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Date of Award


Document Type

Dissertation - Pacific Access Restricted

Degree Name

Doctor of Education (Ed.D.)


Curriculum and Instruction

First Advisor

Thomas Nelson

First Committee Member

Dennis Brennan

Second Committee Member

Ruth Brittin

Third Committee Member

David Wolfe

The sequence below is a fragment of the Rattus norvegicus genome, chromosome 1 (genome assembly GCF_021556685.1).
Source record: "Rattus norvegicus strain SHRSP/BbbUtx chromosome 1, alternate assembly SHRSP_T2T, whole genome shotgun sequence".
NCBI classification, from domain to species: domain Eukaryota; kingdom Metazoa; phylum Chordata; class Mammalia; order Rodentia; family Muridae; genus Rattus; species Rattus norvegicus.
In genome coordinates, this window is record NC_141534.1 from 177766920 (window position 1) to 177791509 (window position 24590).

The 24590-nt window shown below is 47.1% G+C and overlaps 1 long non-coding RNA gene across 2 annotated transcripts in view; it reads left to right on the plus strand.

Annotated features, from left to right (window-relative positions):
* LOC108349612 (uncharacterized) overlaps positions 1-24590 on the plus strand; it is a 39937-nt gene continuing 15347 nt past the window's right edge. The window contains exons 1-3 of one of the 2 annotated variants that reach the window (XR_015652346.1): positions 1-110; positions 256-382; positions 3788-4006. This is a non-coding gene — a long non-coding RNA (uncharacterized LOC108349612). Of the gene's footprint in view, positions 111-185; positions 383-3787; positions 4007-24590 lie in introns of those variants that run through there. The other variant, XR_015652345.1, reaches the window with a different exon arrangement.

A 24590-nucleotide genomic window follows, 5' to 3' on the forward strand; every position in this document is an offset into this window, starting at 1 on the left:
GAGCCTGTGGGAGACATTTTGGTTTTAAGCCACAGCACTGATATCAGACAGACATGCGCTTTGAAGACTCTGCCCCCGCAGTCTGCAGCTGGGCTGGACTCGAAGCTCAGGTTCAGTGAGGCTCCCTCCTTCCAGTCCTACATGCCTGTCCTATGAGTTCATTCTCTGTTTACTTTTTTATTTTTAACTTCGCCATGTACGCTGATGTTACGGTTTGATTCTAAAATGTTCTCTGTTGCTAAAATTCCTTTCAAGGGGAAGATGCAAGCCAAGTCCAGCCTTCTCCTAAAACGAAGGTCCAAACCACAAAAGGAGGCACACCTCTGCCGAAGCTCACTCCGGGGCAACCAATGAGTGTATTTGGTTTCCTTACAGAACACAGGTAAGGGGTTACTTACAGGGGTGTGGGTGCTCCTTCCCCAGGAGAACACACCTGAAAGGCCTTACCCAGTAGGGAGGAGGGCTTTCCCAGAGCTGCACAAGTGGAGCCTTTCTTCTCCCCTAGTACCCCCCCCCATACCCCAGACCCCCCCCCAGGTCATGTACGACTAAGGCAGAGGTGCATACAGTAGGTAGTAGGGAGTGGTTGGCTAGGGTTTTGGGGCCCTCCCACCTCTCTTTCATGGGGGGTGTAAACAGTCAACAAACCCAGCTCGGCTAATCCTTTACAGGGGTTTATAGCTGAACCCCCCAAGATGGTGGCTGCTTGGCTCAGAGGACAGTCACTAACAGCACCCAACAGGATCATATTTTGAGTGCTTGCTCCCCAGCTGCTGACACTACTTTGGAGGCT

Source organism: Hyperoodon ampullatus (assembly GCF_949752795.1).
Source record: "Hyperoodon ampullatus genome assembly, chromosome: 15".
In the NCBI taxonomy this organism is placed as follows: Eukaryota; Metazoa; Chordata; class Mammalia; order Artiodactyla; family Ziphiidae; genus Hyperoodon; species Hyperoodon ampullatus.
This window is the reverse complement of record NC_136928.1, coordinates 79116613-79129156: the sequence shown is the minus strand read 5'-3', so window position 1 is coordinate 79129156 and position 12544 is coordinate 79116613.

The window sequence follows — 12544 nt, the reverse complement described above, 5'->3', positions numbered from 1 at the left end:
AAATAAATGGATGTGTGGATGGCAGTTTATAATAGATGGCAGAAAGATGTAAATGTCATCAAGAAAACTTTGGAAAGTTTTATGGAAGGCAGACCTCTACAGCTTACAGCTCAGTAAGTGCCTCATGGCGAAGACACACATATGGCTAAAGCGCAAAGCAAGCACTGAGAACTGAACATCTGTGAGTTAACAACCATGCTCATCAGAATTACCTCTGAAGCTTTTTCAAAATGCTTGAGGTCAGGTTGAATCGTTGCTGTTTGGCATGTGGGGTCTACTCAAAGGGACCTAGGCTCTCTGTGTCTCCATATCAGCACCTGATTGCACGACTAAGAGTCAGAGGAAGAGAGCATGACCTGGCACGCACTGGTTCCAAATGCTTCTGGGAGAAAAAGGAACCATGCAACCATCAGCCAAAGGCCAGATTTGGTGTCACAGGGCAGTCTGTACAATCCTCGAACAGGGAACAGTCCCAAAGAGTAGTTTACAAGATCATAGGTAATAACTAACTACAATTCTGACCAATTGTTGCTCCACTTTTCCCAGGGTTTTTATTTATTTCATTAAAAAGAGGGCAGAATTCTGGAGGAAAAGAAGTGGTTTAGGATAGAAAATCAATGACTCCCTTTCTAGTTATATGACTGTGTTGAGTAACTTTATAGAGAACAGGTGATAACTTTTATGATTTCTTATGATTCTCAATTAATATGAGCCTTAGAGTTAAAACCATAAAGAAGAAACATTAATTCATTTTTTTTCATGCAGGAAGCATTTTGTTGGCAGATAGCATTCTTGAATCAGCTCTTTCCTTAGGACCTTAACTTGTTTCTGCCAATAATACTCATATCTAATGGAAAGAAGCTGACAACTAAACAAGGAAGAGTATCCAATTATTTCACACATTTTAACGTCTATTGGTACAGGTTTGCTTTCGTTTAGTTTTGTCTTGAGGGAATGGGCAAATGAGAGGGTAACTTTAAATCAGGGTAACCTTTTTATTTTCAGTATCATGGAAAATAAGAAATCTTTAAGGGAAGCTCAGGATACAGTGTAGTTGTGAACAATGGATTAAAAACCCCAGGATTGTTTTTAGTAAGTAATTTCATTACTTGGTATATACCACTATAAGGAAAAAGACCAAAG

The watershed of music education in the United States originated with tributaries from Puritan families, churches and communities of the 1630s. For more than three hundred years, Dickinson family members have been influenced by music educators. In turn, the Dickinsons, as ministers, educators and music educators, influenced innumerable students and communities. The purpose of this narrative case study was to describe the influence of music educators on students' lifelong learning and musicianship. Utilizing a nested case study approach focusing on two individual cases within a larger family case, this inquiry examined the ways music educators addressed critical issues in music education in Dickinson communities prior to 1860. Further, this study investigated the ways music educators influenced the lives and relationships of Martha Dickinson Bond and Clarence Dickinson and the ways the Dickinsons were influential in their students' lives. Sources of data were drawn from the Clarence Dickinson Collection of Sacred Music at William Carey College; private collections from the estate of Martha Dickinson Bond; and collections from libraries, churches, historical societies, and archives in former Dickinson communities. Data sources included interviews with students of the Dickinsons, artifacts, records, diaries, letters, recorded and written music, photographs, participant-observations, and direct observations. Content analysis involved developing chronologies and case profiles; identifying and coding patterns from data; utilizing matrix displays for within-case and between-case analysis; synthesizing emergent constructs and themes; and illustrating themes with examples from data. Data analysis revealed themes about the influence of music educators holistically over three centuries (1630s-1930s): Religion; Relationships; Character Development; Literacy; Musical Development; Community Contributions; and Inspiration . Recommendations for music educators, music therapists, and teacher educators were organized by five identified stages of musical development over the human lifespan. Recommendations for further study corresponded to guiding research questions.





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